Thanks Ian and Christian, happy to hear that you found this exercise an interesting one to propose to your students. First, allow me to clarify something: what we proposed in class was a work of condensation of one idea/aspect of the films; then it was Henrike who, for her essay, chose to concentrate on the spatial aspect of ‘Alphaville’, which I think proved especially inspiring in her case. I completely agree with Christian that exercises which have limited and defined parameters help the students to focus on specific elements, and to notice things that usually go overlooked. Concerning the two observations made by Ian: when I wrote about Le silence de la mer, I already explored somewhat these ‘small gestures’ in the film; I mainly discussed three scenes where the hand gestures were especially powerful, because they were not so fragmented and isolated as in other parts (and I extracted three clips of these scenes without re-editing them, just to accompany my written discussion). However, the ‘small gestures’ were not the sole focus of my text, just one aspect of it. I was so fascinated by these gestures that I maintained the idea of coming back to them. The ‘small gestures’ idea may seem very vast but, in fact, I was specifically searching for gestures that expressed something about the characters’ feelings in a film which is, in this sense, very constrained. However, when I began to do this research, I arrived at more than 50 fragments that were meaningful in one way or another. As happened to you with some of the Hoagy Carmichael shots, some of these fragments were noticed only while I was researching with a specific purpose – I didn’t remember them from my previous viewings. I knew beforehand thatbI couldn’t use everything but, in a project like this, where there’s only one film involved and a very specific idea of departure, I prefer to have all these clips and maybe finally not use some, rather than miss them later. In ideal conditions, I very much like to work this way: collecting as much as I can (if it fits my approach, of course), and only deciding what to keep and what to leave once I am constructing the piece. This method gives me more room to play and experiment. It usually happens to me that fragments which look very useful finally do not work so well; while others that I was more dubious about finally fit very well. But many of these things I only discover by trying them out. For instance, there was a shot I really loved: we see the three characters framed in a strange way, only a part of their bodies is in the image, but what we do see in the shot is their hands. For me, this was a great ‘compositional gesture’ (by keeping only the hands in the shot, it is as if Melville was telling us: look what the actors do with their hands to understand what’s going on). However, as much as I loved this shot, and as sure as I was that it would be great in the piece, I had to decide to leave it aside – because I couldn’t make it work. On the other hand, my main audio track, the ‘Beauty and the Beast’ tale, was something that I found thanks to this process of openness. I did clearly remember the scene, but it never came to my mind to use it; the idea was one of those moments of illumination prompted by an association. About your other observation, I also think that there should be a traceable relation between the idea that prompts the research and the final concept of the piece. However, I also think that, many times, when you begin to work, you may expand, modify or even change your initial idea. For us, all this is good and part of the process; we have allowed students to change their first idea if they feel compelled to do so. Another problem can come when the initial idea is presented as a statement that later reveals itself as ‘unsustainable’ or ‘un-do-able’ audiovisually. That’s why we think that, to avoid this, especially in the kind of more experimental exercises that we propose, to express your idea more as an ‘exploration’ than as a ‘formed thesis’ is, whenever possible, more advisable.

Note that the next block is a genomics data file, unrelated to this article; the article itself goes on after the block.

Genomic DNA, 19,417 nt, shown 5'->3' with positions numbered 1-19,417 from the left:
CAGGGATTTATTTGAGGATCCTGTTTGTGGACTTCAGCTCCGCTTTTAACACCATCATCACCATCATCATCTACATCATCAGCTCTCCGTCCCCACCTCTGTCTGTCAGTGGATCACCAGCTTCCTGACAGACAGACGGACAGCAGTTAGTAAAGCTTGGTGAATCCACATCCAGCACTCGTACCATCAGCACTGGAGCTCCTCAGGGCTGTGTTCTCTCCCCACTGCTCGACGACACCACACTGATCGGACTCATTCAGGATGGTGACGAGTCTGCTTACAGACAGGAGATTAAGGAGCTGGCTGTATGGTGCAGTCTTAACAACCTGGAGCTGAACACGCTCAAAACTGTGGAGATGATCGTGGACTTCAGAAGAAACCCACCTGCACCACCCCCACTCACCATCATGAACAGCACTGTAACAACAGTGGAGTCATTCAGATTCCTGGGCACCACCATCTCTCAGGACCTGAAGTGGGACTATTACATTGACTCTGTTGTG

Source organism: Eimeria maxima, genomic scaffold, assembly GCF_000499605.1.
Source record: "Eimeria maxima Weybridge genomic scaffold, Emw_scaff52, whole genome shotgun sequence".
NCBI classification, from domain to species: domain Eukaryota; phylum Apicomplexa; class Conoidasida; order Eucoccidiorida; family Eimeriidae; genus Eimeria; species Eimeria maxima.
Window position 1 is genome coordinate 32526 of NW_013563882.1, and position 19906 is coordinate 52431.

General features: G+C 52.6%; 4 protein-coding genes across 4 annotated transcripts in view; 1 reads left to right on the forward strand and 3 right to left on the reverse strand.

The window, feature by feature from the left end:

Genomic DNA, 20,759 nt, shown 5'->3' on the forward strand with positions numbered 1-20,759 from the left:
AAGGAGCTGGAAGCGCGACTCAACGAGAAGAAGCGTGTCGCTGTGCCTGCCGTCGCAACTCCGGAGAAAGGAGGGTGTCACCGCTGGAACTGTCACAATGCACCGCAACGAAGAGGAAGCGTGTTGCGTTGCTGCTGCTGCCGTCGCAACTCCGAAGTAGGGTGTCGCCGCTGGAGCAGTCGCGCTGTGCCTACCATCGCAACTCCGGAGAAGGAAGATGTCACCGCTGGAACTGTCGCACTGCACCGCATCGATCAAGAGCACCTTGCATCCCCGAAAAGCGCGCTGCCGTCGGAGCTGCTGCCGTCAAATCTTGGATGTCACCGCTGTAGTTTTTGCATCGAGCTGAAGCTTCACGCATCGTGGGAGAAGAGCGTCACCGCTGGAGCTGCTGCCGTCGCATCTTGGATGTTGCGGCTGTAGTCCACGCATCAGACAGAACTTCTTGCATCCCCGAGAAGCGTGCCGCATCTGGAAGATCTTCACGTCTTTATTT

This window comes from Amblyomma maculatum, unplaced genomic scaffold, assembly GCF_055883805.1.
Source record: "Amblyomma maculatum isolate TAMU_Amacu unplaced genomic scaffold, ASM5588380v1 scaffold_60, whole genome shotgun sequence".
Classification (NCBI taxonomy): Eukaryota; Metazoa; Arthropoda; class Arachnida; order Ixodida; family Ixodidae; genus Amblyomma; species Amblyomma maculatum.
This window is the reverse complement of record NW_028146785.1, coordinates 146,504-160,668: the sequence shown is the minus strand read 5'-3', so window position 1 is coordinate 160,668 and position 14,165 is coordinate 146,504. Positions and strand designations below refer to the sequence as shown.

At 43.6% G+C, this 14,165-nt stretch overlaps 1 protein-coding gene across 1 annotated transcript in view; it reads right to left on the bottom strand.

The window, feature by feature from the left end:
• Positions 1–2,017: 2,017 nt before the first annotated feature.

Adrian Martin's picture


I admire enormously the work you have achieved in SMALL GESTURES, Cristina, and it has been very valuable for me to observe your intricate process making this (which you demonstrated in class), and also collaborating on our recent FELICITY CONDITIONS: SEEK AND HIDE (on Fritz Lang’s SECRET BEYOND THE DOOR …) - these being focused on the audiovisual analysis of/response to one single film, not a group of films (defined by a director such as De Palma, Carax or Melville), or a comparison/fusion of two films (as in ANGST/FEAR). I confess that, before these experiences, I was drifting toward a theory (or intuition) that ‘comparative analysis’, of whichever film-texts, was the best and most fitting terrain for the Audiovisual Essay, via montage, split-screens, superimposition, and so on. Of course, comparative analysis can also be carried out between the parts, elements and levels of only one film! But with SMALL GESTURES I see you pushing this further, into a new terrain: the condensation which is also a re-creation, as well as an analysis. The Melville film offers you very special material for this job. You speak, in an aside of your text here, about the ‘highly unified’ nature of black-and-white films made in a certain era, and in a certain, stylised way. In fact, I was stunned to see how completely you were able to rearrange (both horizontally and vertically, as you say) the pieces of SILENCE DE LA MER to create a new kind of ‘imaginary scene’, different to the one we yoked together (through montage and image-treatment) in ANGST/FEAR. Is this because Melville’s film is such a rigorous ‘chamber piece’, that it allows this process so well? Your word ‘unified’ reminded me of the classical, theatrical definition of ‘a scene’: unity of time, unity of place, unity of action. Melville already gives us a very ‘compressed’ succession of scenes in this regard: most in the same room. As you also comment, it is very easy to mistake your montage (which ranges across the whole movie) for the original’s rigorous principles of scene continuity and découpage! I feel you have created - especially via the placing and editing of the central, spoken texts - a very lyrical ‘song’ from a film that, on first viewing, I did not find especially lyrical. But now I know better! Thank you.
Pam Cook's picture

Simple and complex

Thanks for these wonderful video essays Cristina, and for the rigour and detail of your curator’s note. You raise so many vital points - I’m inspired to respond to a couple of them. First, the need to start with a simple idea in conception and execution: this is something that should encourage those who are thinking about using the audiovisual essay form to grasp the nettle. Second, the acknowledgment that as the project develops, new thoughts and aesthetic strategies evolve, so that the processes of research and construction - techniques, creative choices, psychic investments and so forth - have to be addressed, whether in the video essay or in accompanying text. This self-reflexivity is not always evident in more traditional forms of scholarly research and teaching. Third, the intricate interface between the film object and the new object (the audiovisual essay) that emerges: this suggests that the boundaries of what film studies has for years considered to be ‘the text’ are well and truly breached - for me, this is one of the most exciting aspects of the audiovisual essay. So - as your entry here demonstrates in a particularly compelling way - start with something simple and end up with a rich and complex experience!